We start this year's October Horror Movie Challenge with a conclusion to the Saw Week exercise I ran back in June: Spiral - From The Book of Saw, released on Blu-Ray in the UK in August.
Taking a leaf from the original Saw movie, Spiral is primarily a gruesome police procedural, but here we have a Jigsaw "copycat" killer taking out corrupt members of a city police force.
While not a target for any of his traps per se, the killer seems to have a special interest in the department's one good cop, a hilariously over-the-top, almost parody of the lone wolf stereotype, Detective Zeke Banks (Chris Rock).
There are definitely moments when the dialogue and actions of characters - and not just Rock's Zeke - are so wild and melodramatic - while hammering home perceived clichés of the Mel Gibson/Lethal Weapon-style of renegade cop who always gets the job done, no matter the cost - that Josh Stolberg and Pete Goldfinger's script plays like a send-up of the genre.
After one "off-the-books" solo mission too many, Zeke's boss, Captain Angie Garza (Riverdale's Marisol Nichols) insists he partner up with rookie detective William Schenk (The Handmaid's Tale's Max Minghella) when a call comes in to investigate the death of an apparent homeless person in the subway.
If only Zeke had been days away from retirement, Spiral would have ticked every cliché on the genre bingo card. In fact, I'm slightly disappointed that neither he nor his dad said: "I'm getting too old for this shit!"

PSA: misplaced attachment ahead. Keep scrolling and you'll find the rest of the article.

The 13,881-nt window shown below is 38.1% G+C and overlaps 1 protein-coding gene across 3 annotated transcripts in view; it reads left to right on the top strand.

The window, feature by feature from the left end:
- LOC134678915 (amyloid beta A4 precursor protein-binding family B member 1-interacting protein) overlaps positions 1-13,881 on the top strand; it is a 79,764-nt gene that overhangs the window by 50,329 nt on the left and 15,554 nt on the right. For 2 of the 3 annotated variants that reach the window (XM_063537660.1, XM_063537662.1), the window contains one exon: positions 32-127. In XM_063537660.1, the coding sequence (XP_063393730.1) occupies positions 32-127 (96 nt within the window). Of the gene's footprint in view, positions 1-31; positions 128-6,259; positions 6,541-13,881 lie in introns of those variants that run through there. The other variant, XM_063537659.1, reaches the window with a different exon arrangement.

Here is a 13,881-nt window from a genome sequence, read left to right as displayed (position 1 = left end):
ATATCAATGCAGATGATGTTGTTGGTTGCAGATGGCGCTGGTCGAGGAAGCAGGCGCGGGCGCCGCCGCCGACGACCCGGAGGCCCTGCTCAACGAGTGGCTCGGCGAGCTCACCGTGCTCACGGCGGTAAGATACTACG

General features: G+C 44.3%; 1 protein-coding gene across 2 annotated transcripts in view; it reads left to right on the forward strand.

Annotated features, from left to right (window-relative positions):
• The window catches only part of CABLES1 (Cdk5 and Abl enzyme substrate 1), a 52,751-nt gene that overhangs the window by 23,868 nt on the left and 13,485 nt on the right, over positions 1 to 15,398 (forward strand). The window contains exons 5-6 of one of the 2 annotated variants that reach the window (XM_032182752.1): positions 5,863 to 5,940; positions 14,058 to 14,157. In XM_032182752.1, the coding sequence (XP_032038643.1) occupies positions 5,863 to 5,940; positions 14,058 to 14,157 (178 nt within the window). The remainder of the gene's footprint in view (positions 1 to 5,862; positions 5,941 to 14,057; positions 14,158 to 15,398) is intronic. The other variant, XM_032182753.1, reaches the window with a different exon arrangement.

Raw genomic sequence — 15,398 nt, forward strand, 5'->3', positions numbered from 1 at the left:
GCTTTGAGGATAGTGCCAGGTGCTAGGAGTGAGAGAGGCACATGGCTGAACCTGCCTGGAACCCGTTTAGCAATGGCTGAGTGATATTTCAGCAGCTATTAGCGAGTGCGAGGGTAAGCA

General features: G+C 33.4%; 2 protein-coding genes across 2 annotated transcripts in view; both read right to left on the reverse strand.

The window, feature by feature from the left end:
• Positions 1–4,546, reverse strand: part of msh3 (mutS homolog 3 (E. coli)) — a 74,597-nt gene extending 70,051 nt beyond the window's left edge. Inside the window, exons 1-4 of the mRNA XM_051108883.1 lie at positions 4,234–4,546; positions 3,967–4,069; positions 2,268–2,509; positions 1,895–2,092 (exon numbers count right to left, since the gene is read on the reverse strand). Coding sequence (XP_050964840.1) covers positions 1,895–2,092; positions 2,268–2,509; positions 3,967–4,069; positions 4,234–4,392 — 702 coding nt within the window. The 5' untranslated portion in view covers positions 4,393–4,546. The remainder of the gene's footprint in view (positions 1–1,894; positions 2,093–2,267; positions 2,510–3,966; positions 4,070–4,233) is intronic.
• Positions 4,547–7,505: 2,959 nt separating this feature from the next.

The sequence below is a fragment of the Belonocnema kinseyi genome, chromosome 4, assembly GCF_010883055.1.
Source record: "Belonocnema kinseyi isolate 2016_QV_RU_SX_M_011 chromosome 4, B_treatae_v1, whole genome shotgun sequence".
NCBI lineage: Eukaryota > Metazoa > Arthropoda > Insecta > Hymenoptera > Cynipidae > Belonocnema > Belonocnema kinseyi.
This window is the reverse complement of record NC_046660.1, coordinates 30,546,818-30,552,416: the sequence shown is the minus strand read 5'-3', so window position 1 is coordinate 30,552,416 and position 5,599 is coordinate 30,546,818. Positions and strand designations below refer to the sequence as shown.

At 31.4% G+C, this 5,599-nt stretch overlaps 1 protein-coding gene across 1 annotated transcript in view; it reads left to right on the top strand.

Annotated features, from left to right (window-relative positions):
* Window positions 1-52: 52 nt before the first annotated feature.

Zeke's father - the former police chief Marcus Banks (Samuel L Jackson) - mysteriously disappears before he is able to discuss the case with his son, causing the already stressed Zeke additional concern.
We are treated to some glorious flashbacks of Jackson sporting a wonky fake moustache that just made me giggle childishly.
However, the exaggerated police drama is balanced against the bloody "tests" that the killer puts their victims in.
While they seemingly abide by John Kramer's rules that the person must have a chance of escape, the chances appear to be very thin... and failure results in a bloody mess for the police to pick through.
Honestly, you don't have to be a detective to figure out the identity of the killer if you pay attention to the way some scenes are shot and how one particular murder is handled, but the confirmation of their true name in the final act is when the film truly comes into its own.
Actually, the concluding scenes of Spiral save the film, retroactively explaining some moments from earlier in the narrative (as Saw movies are won to do), but, as with the later films in the original Saw franchise, this killer simply isn't as original or layered as John Kramer (the original Jigsaw).
I think I was expecting a very modern reimagining of the Saw franchise, but - despite the big names and presumably bigger budget - Spiral ultimately plays out like just another by-the-book entry in the franchise.
But I guess the clue was in the title.
FILMS WATCHED: 1
NEW TO ME: 1